The Fifth Court reversed a sanctions award arising from a discovery dispute involving a subpoena to a health-care provider, finding weaknesses in the supporting record that included these matters:

  • Technical problems with the subpoena papers. “Incomplete preparation and service of the subpoena, however, is not evidence of Allstate’s bad faith, harassment, or improper purpose necessary to overcome the presumption that pleadings are made in good faith.”
  • Other litigation. “ROSIT’s allegations of sanctionable conduct rest on its contention that, based on a history of intentional noncompliance in other cases, Allstate intentionally failed to comply with the requirements for service of a subpoena and then filed the motion in bad faith, for an improper purpose, and to harass ROSIT. The trial court’s findings of sanctionable conduct were based in part on this history. But Allstate’s motion for sanctions with its attachments was limited to ROSIT’s noncompliance with service in this case.”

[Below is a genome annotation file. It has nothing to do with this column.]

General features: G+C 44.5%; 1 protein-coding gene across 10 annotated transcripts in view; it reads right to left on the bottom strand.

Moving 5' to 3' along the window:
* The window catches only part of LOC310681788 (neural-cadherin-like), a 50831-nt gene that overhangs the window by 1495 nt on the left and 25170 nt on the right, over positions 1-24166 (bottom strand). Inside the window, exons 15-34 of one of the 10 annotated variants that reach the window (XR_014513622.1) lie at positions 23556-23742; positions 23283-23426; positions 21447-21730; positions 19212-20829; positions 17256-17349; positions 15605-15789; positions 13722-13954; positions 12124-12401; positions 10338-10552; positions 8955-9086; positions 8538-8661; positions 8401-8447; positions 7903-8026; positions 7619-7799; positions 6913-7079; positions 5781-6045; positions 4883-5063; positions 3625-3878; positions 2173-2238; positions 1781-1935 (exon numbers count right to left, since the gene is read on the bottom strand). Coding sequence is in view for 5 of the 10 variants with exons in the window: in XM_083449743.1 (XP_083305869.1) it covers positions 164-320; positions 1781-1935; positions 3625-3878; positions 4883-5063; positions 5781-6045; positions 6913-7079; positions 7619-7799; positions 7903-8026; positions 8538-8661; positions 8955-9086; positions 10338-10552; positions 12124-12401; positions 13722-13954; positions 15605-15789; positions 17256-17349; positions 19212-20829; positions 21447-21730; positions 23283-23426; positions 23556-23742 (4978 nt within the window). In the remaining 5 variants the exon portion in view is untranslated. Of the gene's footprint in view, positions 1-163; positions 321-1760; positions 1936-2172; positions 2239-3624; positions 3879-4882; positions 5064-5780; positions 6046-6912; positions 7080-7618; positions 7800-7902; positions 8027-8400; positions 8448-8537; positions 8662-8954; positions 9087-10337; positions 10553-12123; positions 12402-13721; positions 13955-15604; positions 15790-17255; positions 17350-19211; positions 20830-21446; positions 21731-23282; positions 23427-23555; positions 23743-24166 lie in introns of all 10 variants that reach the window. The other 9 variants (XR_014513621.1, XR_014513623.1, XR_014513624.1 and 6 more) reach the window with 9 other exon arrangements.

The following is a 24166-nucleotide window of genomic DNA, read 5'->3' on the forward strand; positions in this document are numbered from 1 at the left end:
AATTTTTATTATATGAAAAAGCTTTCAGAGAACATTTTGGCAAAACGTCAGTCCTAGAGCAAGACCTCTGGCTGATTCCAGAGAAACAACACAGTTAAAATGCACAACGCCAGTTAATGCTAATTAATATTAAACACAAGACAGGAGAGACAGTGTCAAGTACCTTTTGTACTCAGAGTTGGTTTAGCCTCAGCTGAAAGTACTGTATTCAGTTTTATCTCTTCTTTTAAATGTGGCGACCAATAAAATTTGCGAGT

• Alleged discovery agreement. “In its motion and at the hearing, and as reflected in the trial court’s findings and conclusions, ROSIT complained of Lexitas’s ‘repeated refusal to comply’ with an alleged agreement regarding service of depositions on written questions directed to ROSIT in this and other cases. Although the trial court cited this failure in its findings, no evidence of any such agreement was admitted.”

Allstate Property & Casualty Co. v. Ford, No. 05-20-00463-CV (Oct. 15, 2021) (mem. op.).

The post No Foundation for Sanctions Award appeared first on 600 Commerce.